alexa Lumbo-Sciatica as the Initial Presentation of Acute Lymphoblastic Leukemia | OMICS International
ISSN: 2165-7939
Journal of Spine
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Lumbo-Sciatica as the Initial Presentation of Acute Lymphoblastic Leukemia

Hicham El Maaroufi*, Kamal Doghmi and Mohammed Mikdame
Department of Clinical Hematology, Mohammed V. Military Hospital, University of Mohammed V-SOUISSI, Rabat, Morocco
Corresponding Author : Hicham El Maaroufi
Appartement 2, Immeuble 2
Résidence les Acacias, Oueled Mtaa
12000 Témara, Morocco
E-mail: [email protected]ail.com
Received February 27, 2012; Accepted April 06, 2012; Published April 10, 2012
Citation: Maaroufi HE, Doghmi K, Mikdame M (2012) Lumbo-Sciatica as the Initial Presentation of Acute Lymphoblastic Leukemia. J Spine 1:114. doi:10.4172/2165-7939.1000114
Copyright: © 2012 Maaroufi HE, et al. This is an open-access article distributed under the terms of the Creative Commons Attribution License, which permits unrestricted use, distribution, and reproduction in any medium, provided the original author and source are credited.

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Keywords
Lymphocytic leukemia; Epidural space; Spine; Lumbosciatica
Introduction
Spinal epidural tumors are very rare in patients with ALL. We treated a male patient with ALL who presented with a mass in the spinal epidural space.
Case Report
A 39-year-old man presented with a very rare spinal epidural mass manifesting as acute progressive neurological deficits. The patient presented with both lower limbs pain and ambulatory difficulties. C-Scan shows herniated disc L5. He underwent emergent laminectomy, intraoperative inspection revealed a hard tumor in the posterior epidural space. The tumor was biopsied.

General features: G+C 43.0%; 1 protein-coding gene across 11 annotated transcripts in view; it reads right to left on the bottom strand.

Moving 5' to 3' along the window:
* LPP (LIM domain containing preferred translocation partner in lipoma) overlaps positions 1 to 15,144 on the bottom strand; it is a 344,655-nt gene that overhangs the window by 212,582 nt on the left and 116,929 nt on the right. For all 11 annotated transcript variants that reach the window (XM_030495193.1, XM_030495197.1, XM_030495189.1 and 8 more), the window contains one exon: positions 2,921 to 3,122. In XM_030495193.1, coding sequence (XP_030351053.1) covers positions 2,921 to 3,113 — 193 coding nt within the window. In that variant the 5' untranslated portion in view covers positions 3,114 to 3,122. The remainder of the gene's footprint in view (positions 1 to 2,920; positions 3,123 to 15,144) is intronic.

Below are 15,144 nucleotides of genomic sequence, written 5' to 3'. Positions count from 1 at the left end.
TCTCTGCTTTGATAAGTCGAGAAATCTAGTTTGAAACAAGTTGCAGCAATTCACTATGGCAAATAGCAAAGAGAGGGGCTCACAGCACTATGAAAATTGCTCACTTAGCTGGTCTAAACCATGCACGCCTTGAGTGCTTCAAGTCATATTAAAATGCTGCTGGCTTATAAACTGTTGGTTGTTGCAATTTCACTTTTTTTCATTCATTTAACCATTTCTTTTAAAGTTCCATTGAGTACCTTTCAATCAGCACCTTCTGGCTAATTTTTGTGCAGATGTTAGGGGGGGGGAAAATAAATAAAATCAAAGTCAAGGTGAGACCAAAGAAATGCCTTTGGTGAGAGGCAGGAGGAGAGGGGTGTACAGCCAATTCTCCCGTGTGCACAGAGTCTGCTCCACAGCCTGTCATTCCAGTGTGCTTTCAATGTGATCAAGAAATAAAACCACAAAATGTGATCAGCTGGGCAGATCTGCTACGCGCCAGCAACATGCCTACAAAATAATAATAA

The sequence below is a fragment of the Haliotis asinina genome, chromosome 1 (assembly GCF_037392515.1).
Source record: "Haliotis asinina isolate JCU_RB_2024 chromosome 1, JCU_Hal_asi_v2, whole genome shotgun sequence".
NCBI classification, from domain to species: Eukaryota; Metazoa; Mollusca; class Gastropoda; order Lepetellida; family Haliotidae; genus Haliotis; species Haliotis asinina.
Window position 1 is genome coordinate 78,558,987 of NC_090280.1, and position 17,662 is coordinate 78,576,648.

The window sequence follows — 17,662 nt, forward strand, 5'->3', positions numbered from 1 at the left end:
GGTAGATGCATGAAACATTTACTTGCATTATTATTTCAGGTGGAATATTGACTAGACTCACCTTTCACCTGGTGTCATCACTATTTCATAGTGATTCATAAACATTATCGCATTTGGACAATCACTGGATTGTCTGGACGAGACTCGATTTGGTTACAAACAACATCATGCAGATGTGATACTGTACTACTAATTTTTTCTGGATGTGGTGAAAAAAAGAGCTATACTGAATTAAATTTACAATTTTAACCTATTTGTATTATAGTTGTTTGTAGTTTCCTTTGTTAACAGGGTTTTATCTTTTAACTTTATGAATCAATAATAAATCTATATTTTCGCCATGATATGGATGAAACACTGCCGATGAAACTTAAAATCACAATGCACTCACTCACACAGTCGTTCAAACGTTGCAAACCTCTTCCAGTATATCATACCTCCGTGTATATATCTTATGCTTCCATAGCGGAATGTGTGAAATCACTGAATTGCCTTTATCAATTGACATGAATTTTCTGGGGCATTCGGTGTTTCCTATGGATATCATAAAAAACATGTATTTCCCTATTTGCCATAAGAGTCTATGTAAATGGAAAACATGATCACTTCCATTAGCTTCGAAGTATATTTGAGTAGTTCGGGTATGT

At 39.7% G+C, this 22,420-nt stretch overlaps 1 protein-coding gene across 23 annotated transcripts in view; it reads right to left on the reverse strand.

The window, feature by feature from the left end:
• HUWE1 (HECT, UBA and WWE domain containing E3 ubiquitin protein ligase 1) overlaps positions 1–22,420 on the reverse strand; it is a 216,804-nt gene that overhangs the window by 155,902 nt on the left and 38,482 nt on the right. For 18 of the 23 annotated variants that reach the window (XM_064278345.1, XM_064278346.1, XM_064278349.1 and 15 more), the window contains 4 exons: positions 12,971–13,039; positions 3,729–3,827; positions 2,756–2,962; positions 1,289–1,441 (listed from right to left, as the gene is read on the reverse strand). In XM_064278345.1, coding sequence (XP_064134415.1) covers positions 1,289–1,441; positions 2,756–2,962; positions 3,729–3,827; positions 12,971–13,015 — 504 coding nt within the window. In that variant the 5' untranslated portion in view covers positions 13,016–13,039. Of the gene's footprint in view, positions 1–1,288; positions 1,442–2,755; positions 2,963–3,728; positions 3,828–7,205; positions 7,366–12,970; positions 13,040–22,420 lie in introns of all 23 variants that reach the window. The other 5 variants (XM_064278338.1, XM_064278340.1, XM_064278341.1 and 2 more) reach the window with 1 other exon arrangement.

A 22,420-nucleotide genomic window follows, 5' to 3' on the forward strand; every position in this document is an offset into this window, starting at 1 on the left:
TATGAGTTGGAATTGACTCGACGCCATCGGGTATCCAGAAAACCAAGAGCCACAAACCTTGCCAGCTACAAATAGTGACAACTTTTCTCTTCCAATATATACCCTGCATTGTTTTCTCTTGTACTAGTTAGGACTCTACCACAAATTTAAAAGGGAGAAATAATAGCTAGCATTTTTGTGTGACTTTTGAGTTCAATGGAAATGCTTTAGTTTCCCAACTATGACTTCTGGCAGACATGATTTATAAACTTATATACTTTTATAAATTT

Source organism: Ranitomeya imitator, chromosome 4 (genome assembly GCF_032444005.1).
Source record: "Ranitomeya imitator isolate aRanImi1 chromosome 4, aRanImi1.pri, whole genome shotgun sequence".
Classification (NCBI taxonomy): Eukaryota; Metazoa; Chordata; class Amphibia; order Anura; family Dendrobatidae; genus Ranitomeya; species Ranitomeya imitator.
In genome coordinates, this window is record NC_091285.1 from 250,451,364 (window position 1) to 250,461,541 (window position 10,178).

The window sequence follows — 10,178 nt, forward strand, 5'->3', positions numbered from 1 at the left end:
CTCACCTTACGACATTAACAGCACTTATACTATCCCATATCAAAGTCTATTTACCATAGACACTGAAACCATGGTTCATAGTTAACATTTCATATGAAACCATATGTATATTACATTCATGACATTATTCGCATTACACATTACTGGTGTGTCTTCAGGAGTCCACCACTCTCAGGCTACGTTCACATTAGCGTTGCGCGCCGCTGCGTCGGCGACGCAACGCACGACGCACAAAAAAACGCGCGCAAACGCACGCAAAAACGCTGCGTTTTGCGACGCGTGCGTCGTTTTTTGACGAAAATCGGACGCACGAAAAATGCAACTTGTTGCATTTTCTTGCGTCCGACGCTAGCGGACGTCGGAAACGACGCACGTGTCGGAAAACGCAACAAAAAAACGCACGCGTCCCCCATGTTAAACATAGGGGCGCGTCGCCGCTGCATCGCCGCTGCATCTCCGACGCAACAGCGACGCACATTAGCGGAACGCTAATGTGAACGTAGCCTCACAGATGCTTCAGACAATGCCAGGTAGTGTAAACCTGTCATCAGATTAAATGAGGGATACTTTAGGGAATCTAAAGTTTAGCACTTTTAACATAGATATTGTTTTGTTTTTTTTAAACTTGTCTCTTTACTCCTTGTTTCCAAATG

Histological examination revealed a cluster of immature lymphocytes and immunohistochemical analysis showed these lymphoid cells were CD20 positive, which were consistent with the diagnosis of malignant lymphoma. MRI of the spine confirmed epidural mass extending over 40 mm in the L5 and the first sacral vertebrae level, the gadolinium injection revealed an intensive enhancement of the tumor, the medullar canal and several vertebras (Figure 1 and 2). White blood cell count was 25000/ml, hemoglobin level was 11.2 g/dl, and platelet count was 330000 cells/ml. LDH was very high: 2995 UI. The study of bone marrow cells revealed a blasts ratio superior to 95% myeloperoxidase negative. Flow cytometry confirmed B Lymphoid type by positive CD45, CD10, CD79a and TdT markers. Cytogenetic analysis reveals no chromosomal abnormalities. Treatment by chemotherapy has been established and neurological symptoms improve in the first week of follow-up.
Discussion
Extramedullary tumors consisting of lymphoid or myeloid blasts outside the bone marrow occur in 3.1–9.1% of patients with leukemia [1,2].
The mechanism of mass formation has not been clarified; the origin of the mass is thought to be the bone marrow. Small amount of leukemic cells can migrate to the spinal epidural space directly through haversian canals of the vertebral bone or hematogenously via epidural venous plexus, followed by forming the mass even before systemic leukemia.
Such extramedullary tumors are rarely reported in patients with acute lymphocytic leukemia (ALL). Sixteen cases of spinal epidural tumors in patients with ALL have been reported since 1975 only one was an adult [3,4]. Our observation is original in two aspects: the age of the patient and the reveling character of the spinal mass.
Extramedullary tumors are usually followed by evidence of leukemia in the peripheral blood or bone marrow.
Leukemic mass is usually sensitive to chemotherapy and radiation,so surgical decompression is only recommended for patients with acute spinal compression causing rapidly progressive neurological deficits [1,5].
Conclusion
Physicians should consider epidural leukemic mass in the differential diagnosis of spinal symptoms, especially in leukemic patients, because early diagnosis and treatment may exclude the need for surgery and obtain a greater chance of remission and long survival.
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